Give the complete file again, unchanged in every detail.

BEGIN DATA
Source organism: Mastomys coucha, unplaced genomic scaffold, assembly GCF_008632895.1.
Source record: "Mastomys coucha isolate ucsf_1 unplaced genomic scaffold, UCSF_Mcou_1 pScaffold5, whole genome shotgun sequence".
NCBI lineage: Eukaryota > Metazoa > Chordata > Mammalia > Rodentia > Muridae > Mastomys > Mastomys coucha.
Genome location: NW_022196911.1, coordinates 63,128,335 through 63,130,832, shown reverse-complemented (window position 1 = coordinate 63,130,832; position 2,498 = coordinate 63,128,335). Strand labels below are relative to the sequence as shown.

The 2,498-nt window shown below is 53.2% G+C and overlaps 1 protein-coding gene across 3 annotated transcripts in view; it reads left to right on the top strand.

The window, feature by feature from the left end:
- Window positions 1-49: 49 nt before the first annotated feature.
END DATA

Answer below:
Source organism: Mastomys coucha, unplaced genomic scaffold, assembly GCF_008632895.1.
Source record: "Mastomys coucha isolate ucsf_1 unplaced genomic scaffold, UCSF_Mcou_1 pScaffold5, whole genome shotgun sequence".
NCBI lineage: Eukaryota > Metazoa > Chordata > Mammalia > Rodentia > Muridae > Mastomys > Mastomys coucha.
Genome location: NW_022196911.1, coordinates 63,128,335 through 63,130,832, shown reverse-complemented (window position 1 = coordinate 63,130,832; position 2,498 = coordinate 63,128,335). Strand labels below are relative to the sequence as shown.

The 2,498-nt window shown below is 53.2% G+C and overlaps 1 protein-coding gene across 3 annotated transcripts in view; it reads left to right on the top strand.

The window, feature by feature from the left end:
- Window positions 1-49: 49 nt before the first annotated feature.